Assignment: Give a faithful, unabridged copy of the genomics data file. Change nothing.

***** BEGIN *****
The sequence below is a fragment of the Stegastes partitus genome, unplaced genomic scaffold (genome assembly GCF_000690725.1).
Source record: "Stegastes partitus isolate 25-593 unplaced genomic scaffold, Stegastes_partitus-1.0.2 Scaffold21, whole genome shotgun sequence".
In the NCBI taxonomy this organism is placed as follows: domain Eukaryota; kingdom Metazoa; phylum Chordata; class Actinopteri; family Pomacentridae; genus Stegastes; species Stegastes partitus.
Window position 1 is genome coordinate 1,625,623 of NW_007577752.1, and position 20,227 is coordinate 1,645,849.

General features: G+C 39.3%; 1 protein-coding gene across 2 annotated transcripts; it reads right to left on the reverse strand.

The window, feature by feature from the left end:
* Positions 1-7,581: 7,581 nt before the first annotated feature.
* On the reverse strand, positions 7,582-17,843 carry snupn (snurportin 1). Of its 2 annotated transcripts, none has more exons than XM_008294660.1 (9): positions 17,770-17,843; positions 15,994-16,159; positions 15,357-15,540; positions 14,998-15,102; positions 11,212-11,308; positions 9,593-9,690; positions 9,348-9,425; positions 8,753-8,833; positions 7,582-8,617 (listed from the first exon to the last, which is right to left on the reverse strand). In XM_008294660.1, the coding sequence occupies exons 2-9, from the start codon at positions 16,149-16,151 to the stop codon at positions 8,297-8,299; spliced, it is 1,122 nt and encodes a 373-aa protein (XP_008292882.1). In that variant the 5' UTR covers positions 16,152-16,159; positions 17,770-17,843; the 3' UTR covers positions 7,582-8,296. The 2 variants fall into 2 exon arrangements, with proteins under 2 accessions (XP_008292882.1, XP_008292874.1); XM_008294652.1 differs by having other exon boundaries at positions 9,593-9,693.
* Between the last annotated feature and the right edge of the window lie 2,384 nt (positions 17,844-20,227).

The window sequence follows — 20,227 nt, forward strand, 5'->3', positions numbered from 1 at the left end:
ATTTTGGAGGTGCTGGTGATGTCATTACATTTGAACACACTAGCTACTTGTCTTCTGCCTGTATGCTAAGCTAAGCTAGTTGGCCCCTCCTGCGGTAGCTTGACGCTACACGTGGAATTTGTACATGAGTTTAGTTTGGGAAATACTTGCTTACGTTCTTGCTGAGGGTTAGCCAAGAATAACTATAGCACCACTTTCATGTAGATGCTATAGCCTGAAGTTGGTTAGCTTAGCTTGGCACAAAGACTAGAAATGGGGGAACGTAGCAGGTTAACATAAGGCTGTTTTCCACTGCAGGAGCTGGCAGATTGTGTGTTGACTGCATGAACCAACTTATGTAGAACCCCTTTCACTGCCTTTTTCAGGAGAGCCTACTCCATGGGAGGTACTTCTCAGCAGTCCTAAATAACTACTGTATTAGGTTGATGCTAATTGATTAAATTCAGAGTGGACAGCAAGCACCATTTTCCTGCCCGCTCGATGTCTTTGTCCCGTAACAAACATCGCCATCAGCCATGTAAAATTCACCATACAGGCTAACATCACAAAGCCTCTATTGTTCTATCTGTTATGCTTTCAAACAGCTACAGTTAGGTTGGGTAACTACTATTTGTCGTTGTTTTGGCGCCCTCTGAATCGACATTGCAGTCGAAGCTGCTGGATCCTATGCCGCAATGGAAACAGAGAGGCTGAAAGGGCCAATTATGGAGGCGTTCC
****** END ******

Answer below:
The sequence below is a fragment of the Stegastes partitus genome, unplaced genomic scaffold (genome assembly GCF_000690725.1).
Source record: "Stegastes partitus isolate 25-593 unplaced genomic scaffold, Stegastes_partitus-1.0.2 Scaffold21, whole genome shotgun sequence".
In the NCBI taxonomy this organism is placed as follows: domain Eukaryota; kingdom Metazoa; phylum Chordata; class Actinopteri; family Pomacentridae; genus Stegastes; species Stegastes partitus.
Window position 1 is genome coordinate 1,625,623 of NW_007577752.1, and position 20,227 is coordinate 1,645,849.

General features: G+C 39.3%; 1 protein-coding gene across 2 annotated transcripts; it reads right to left on the reverse strand.

The window, feature by feature from the left end:
* Positions 1-7,581: 7,581 nt before the first annotated feature.
* On the reverse strand, positions 7,582-17,843 carry snupn (snurportin 1). Of its 2 annotated transcripts, none has more exons than XM_008294660.1 (9): positions 17,770-17,843; positions 15,994-16,159; positions 15,357-15,540; positions 14,998-15,102; positions 11,212-11,308; positions 9,593-9,690; positions 9,348-9,425; positions 8,753-8,833; positions 7,582-8,617 (listed from the first exon to the last, which is right to left on the reverse strand). In XM_008294660.1, the coding sequence occupies exons 2-9, from the start codon at positions 16,149-16,151 to the stop codon at positions 8,297-8,299; spliced, it is 1,122 nt and encodes a 373-aa protein (XP_008292882.1). In that variant the 5' UTR covers positions 16,152-16,159; positions 17,770-17,843; the 3' UTR covers positions 7,582-8,296. The 2 variants fall into 2 exon arrangements, with proteins under 2 accessions (XP_008292882.1, XP_008292874.1); XM_008294652.1 differs by having other exon boundaries at positions 9,593-9,693.
* Between the last annotated feature and the right edge of the window lie 2,384 nt (positions 17,844-20,227).

The window sequence follows — 20,227 nt, forward strand, 5'->3', positions numbered from 1 at the left end:
ATTTTGGAGGTGCTGGTGATGTCATTACATTTGAACACACTAGCTACTTGTCTTCTGCCTGTATGCTAAGCTAAGCTAGTTGGCCCCTCCTGCGGTAGCTTGACGCTACACGTGGAATTTGTACATGAGTTTAGTTTGGGAAATACTTGCTTACGTTCTTGCTGAGGGTTAGCCAAGAATAACTATAGCACCACTTTCATGTAGATGCTATAGCCTGAAGTTGGTTAGCTTAGCTTGGCACAAAGACTAGAAATGGGGGAACGTAGCAGGTTAACATAAGGCTGTTTTCCACTGCAGGAGCTGGCAGATTGTGTGTTGACTGCATGAACCAACTTATGTAGAACCCCTTTCACTGCCTTTTTCAGGAGAGCCTACTCCATGGGAGGTACTTCTCAGCAGTCCTAAATAACTACTGTATTAGGTTGATGCTAATTGATTAAATTCAGAGTGGACAGCAAGCACCATTTTCCTGCCCGCTCGATGTCTTTGTCCCGTAACAAACATCGCCATCAGCCATGTAAAATTCACCATACAGGCTAACATCACAAAGCCTCTATTGTTCTATCTGTTATGCTTTCAAACAGCTACAGTTAGGTTGGGTAACTACTATTTGTCGTTGTTTTGGCGCCCTCTGAATCGACATTGCAGTCGAAGCTGCTGGATCCTATGCCGCAATGGAAACAGAGAGGCTGAAAGGGCCAATTATGGAGGCGTTCC